Thursday 5th September 2013
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The New Zealand dollar surged on optimism global economic growth is recovering and as safe haven currencies declined in light of no imminent western military action in Syria.
The kiwi jumped to 79.07 US cents at 8am in Wellington from 78.08 cents at 5pm yesterday. The trade-weighted index advanced to 74.70 from 74 yesterday.
Growth-sensitive currencies such as the kiwi and the Aussie advanced after a report showed China's services industry accelerated, boosting investor optimism about the outlook for global growth. Meanwhile, western military action in Syria is still uncertain as a vote on the issue heads to the US Senate next week while Russia says the US has no right to use force against Syria without the backing of the UN Security Council.
"The New Zealand dollar has been the strongest performing currency over the past 24 hours," Mike Jones, currency strategist at the Bank of New Zealand, said in a note. "Global risk aversion eased up overnight as buoyant service sector data reinforced the notion global growth is picking up. In addition, tensions over military action in Syria haven't kicked on."
The Antipodean currencies gained after data showed growth in China's services sector rose to a five-month high of 53.9 in August, above the 50 level that indicates expansion, underpinned by new orders and business optimism.
The New Zealand dollar rose to 86.21 Australian cents at 8am in Wellington from 85.78 cents at 5pm yesterday. Traders are awaiting a report on Australia's trade balance for July at 1:30pm local time after data yesterday showed economic growth unexpectedly accelerated last quarter.
The focus of investors will tonight shift to the US labour market, which is seen as a key indicator to help determine whether the Federal Reserve will cut back on its US$85 billion a month bond buying programme this month. Tonight's ADP private-sector jobs number will be seen as a guide for the government's key non-farm payrolls report tomorrow.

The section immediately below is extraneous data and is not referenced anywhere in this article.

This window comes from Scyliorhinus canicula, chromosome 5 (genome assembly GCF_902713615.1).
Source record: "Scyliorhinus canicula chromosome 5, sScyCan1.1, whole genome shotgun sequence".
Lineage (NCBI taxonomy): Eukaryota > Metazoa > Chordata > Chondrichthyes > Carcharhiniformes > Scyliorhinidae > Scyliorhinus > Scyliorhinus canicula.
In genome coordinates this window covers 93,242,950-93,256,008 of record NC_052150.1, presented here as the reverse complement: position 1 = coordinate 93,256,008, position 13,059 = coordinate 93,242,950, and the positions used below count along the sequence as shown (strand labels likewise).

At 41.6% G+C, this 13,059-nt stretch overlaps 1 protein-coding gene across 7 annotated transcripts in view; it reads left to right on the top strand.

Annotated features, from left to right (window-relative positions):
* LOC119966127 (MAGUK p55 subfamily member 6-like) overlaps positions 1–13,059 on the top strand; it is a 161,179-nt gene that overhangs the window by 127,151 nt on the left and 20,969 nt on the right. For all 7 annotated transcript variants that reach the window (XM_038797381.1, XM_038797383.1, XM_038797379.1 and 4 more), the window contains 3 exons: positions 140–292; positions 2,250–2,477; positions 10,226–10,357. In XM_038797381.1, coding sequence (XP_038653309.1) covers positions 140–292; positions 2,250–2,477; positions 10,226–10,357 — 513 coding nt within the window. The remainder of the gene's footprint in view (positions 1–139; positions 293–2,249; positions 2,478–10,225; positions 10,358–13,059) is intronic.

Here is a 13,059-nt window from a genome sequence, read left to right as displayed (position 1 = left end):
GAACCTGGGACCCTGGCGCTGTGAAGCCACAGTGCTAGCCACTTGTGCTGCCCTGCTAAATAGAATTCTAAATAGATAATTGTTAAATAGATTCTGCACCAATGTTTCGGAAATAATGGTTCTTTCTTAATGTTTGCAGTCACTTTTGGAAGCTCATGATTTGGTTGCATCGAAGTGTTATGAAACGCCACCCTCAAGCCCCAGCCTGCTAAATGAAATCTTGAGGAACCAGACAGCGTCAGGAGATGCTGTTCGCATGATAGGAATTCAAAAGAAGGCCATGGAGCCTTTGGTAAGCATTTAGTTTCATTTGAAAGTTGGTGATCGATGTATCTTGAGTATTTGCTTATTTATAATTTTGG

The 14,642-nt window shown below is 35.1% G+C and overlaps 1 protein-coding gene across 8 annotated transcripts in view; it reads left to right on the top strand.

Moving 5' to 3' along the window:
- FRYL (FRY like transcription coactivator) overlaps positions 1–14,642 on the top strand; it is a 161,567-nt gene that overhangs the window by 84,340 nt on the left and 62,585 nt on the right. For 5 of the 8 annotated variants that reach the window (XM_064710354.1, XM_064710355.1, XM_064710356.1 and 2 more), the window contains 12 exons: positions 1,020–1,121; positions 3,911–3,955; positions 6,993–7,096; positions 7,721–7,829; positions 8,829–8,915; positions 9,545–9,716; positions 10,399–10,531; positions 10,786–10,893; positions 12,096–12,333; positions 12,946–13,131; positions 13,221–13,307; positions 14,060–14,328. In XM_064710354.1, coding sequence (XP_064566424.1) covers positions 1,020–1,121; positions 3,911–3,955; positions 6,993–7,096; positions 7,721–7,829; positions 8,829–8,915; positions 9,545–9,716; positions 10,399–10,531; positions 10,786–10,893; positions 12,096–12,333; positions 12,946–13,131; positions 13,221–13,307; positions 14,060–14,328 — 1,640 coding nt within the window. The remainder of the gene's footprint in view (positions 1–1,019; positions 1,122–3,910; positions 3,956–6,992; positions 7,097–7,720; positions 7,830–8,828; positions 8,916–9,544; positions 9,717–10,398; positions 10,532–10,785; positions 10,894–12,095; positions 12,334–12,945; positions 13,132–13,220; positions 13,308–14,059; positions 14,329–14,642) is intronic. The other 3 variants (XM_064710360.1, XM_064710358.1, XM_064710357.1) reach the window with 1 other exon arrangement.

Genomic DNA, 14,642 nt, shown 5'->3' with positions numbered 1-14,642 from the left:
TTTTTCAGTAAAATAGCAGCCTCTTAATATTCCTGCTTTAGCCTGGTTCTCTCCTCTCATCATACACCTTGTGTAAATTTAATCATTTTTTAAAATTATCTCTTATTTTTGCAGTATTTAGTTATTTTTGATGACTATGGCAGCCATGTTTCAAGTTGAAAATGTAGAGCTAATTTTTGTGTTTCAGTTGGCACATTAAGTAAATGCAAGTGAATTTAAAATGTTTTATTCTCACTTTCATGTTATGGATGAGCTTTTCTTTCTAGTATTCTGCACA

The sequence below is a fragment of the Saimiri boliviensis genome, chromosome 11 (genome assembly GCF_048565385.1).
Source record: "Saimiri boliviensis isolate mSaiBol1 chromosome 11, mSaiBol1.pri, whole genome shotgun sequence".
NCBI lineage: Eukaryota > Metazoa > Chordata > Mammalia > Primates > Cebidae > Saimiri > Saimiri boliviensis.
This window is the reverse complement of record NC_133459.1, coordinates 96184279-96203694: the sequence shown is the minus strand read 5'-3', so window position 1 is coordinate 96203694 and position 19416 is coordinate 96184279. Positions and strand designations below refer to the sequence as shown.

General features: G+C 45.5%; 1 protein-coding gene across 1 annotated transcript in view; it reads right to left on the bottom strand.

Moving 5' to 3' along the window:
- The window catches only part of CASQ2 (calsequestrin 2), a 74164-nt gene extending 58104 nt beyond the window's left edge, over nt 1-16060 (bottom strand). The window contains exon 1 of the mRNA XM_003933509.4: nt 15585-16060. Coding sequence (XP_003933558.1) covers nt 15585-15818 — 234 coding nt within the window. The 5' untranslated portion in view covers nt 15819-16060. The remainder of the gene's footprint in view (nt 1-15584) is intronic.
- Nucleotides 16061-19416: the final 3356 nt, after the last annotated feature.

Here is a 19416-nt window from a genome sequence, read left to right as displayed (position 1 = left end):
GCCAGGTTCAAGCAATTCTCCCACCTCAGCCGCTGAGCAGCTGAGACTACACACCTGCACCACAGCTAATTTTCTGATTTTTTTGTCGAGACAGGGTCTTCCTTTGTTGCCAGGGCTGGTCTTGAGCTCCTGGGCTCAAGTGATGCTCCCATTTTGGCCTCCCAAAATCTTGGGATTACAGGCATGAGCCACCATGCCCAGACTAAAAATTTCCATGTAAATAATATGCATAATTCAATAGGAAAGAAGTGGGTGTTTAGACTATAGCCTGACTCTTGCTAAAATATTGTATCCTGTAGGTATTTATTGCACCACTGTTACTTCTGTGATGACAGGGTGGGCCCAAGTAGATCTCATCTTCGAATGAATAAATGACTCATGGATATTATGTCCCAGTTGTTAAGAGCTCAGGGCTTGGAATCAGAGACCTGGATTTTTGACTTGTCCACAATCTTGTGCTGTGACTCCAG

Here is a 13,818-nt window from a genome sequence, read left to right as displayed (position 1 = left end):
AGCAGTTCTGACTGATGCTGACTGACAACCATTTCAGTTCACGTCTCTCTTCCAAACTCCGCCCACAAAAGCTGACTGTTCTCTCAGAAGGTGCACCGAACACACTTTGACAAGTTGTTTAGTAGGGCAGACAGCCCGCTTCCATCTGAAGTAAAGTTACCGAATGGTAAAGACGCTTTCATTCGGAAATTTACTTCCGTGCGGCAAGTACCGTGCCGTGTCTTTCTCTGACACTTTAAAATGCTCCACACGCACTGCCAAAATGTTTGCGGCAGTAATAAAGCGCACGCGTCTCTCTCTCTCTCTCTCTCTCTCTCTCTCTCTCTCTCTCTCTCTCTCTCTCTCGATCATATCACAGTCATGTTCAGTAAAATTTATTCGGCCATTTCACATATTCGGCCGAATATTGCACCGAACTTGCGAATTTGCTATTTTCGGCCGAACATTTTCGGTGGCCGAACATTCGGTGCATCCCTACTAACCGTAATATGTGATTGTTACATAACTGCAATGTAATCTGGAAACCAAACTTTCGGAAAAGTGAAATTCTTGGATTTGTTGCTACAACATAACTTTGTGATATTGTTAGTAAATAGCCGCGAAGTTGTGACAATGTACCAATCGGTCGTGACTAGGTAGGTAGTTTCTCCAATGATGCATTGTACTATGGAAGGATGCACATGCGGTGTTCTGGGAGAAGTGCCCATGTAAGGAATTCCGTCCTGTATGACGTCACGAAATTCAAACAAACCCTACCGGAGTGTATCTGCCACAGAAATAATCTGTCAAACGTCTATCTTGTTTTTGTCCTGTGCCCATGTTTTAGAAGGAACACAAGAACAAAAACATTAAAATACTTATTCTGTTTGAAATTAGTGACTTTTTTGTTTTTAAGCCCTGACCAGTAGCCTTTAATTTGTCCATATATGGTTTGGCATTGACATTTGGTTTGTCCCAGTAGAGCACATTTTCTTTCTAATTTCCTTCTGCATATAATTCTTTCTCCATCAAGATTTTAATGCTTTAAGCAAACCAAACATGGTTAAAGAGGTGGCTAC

Traders will also be watching for the Bank of Japan's latest policy decision to be released this afternoon.
"No change in policy is expected now that Japanese inflation is picking up and cyclical indicators are improving," said the BNZ's Jones. "But further action later in the year cannot be ruled out."
Jones says this underpins his expectation that the New Zealand dollar will push above 80 yen in the fourth quarter of this year.
The kiwi surged to 78.75 yen at 8am in Wellington from 77.85 yen yesterday as demand fell for the safe haven currency.
The local currency advanced to 59.83 euro cents from 59.31 yesterday ahead of today's European Central Bank meeting where Mario Draghi may comment on recent improvements in European economic data while reiterating that rates will stay low for an extended period, Jones said.
The New Zealand dollar gained to 50.56 British pence from 50.16 pence ahead of the Bank of England meeting today. Governor Mark Carney may try to talk the sterling lower, which could provide a buying opportunity, ANZ New Zealand strategist Carrick Lucas said in a note.
No change in policy is expected from the European Central Bank, the Bank of England or Sweden's Riksbank today.
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